I’ve started a lanyard bead on some Geoff Keyes damascus steel. I’m going to add a tiny gold spider hanging from a thread. This bead is for Geoff – shhh, don’t tell him…
Above, I’m beginning to turn the bead from Geoff’s damascus steel rod. So far I’ve faced the rod, turned the rough exterior perfectly round and am drilling a center hole for drilling all the way through with successive sized drill bits.
Here I’ve carefully rounded the end, saying particular attention to the finish. Any marks left on the surface now will be accentuated once I etch the damascus steel and reveal its’ complexities.
Above is the turned bead and the remainder of its’ bar – I tend to turn two beads at a time, because the next bed gives the lathe chuck something to hold onto.
You can see the preliminary etch above, revealing a really fine pattern (3/4 inch long/19 mm). Geoff made the damascus from two or more different kinds of high carbon steel. Each kind of steel etches at different rates (I used ferric chloride), leaving behind this beautiful woodgrain effect. Now I need to make several tiny punches to create the raised portions of the gold spider.
I spent today making a set of punches for making the raised portions of a gold spider on yesterday’s Damascus lanyard bead. The spider will be similar to the gold ant on the beetle hobo nickel from a few weeks back.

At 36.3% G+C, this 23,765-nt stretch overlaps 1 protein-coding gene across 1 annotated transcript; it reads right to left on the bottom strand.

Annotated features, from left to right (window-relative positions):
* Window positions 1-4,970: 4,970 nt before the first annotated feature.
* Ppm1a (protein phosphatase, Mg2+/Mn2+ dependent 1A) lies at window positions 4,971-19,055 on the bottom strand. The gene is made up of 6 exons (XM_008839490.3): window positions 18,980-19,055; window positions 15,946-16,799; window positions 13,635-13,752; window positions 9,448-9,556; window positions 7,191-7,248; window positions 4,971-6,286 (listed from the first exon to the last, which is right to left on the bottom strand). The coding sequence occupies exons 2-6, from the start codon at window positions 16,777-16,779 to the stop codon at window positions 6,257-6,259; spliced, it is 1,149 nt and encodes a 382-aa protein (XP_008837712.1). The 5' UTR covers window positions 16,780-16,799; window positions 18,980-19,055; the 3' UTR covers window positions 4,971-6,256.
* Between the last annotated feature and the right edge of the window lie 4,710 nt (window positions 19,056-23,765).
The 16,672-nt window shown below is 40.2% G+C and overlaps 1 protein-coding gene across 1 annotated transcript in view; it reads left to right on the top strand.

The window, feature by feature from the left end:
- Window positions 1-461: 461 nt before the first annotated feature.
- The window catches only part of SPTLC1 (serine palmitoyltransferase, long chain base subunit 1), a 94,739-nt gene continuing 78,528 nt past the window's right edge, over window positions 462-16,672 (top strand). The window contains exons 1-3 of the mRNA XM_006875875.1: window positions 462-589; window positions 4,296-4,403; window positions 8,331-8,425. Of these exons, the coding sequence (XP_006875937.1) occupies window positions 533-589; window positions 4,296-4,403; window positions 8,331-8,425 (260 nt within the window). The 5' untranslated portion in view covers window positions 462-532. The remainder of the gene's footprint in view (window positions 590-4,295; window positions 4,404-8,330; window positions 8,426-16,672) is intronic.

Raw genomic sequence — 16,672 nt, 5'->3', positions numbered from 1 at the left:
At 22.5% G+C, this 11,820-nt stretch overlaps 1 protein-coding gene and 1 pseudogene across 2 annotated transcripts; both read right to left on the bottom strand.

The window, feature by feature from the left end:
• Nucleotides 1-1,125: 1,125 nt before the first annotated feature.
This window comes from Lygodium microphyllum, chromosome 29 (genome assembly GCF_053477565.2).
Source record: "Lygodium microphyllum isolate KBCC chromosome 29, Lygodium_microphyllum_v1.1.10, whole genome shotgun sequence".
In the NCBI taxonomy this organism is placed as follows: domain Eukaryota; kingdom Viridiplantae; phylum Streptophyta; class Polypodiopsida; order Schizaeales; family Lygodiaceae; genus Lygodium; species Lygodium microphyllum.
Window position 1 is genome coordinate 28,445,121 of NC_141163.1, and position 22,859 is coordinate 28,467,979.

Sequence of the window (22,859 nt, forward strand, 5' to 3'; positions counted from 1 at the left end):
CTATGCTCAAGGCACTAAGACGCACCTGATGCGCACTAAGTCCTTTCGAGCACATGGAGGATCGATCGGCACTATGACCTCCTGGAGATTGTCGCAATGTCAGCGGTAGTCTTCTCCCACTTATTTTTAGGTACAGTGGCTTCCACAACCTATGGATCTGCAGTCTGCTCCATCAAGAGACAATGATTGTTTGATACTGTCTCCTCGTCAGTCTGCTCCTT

Above, I’ve transferred the design to a piece of 1/8 inch diameter piano wire.
Here I’ve engraved the interior of the design.
Now I’ve carved out the interior with a tiny carbide bur. Can you see where we’re going with this punch yet?
Here I’ve engraved and carved exterior to the edge lines – I want a not quite sharp edge.
Above, you can see the shaped exterior on the two finished punches, one large for the spider’s abdomen (big butt…), and a smaller one for the spider’s head. You can also see where I tested both punches on a piece of lead.
Below, I’m adding the spider to the Geoff Keyes damascus lanyard bead.
Above, I’ve completed excavating the inlay pocket with tiny carbide burs.
Here I’m undercutting the edges of the inlay pocket. The soft gold will flow into these undercuts, trapping the gold into place.
In addition to the undercut edges, I’ve also added heavy stippling to the bottom of the inlay pocket. This rough bottom will also allow the gold to flow into the zillions of crevices, creating additional hold.
Here I’m adding the gold in the form of a tiny ball melted on the end of the pure gold wire, squishing it in place with a brass punch, to be followed by the front body portion shaping punch I made last time.
I’m continuing the inlay process of the 24 karat gold spider abdomen by pounding in several gold balls
Above, I’ve rough-sculpted the abdomen with a brass punch, and used the shaped head punch to refine the shape of the gold in the head inlay.
Here’s the beginning of inlaying a single 28 gauge gold wire into the silk strand the spider will hang from.
I’ve aded in tiny outlining cuts around the single wire inlays in the legs. This step really makes the inlay pop visually. Did I mention the spider is only a little more than one fourth of an inch tall?
Thanks for Looking!